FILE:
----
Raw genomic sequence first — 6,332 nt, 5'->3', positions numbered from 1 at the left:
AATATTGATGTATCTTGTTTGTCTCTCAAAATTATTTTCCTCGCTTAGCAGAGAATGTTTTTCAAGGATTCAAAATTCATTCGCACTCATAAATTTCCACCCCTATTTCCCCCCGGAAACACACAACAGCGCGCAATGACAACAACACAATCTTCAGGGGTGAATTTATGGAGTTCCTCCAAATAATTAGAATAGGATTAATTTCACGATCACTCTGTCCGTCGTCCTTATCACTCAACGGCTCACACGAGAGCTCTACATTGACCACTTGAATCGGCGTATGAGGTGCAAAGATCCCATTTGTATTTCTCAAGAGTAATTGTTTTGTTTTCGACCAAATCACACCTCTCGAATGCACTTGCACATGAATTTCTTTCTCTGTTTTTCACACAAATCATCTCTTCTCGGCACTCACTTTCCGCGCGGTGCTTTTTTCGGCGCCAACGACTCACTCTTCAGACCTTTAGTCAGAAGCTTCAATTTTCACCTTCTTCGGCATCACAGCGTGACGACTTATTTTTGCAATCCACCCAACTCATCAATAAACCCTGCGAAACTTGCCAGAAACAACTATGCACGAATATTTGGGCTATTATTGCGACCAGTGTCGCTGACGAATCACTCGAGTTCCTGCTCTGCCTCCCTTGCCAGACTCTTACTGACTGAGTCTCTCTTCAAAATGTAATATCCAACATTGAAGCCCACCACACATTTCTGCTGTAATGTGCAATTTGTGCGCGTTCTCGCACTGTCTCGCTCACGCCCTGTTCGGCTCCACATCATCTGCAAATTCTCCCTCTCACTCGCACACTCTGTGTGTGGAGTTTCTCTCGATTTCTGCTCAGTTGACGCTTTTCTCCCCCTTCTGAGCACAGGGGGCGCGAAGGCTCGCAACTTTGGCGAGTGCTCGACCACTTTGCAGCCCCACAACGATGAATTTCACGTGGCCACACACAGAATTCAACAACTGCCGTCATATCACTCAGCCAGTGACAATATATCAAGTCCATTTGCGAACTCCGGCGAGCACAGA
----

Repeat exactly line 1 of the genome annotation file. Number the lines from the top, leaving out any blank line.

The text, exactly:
Raw genomic sequence first — 6,332 nt, 5'->3', positions numbered from 1 at the left: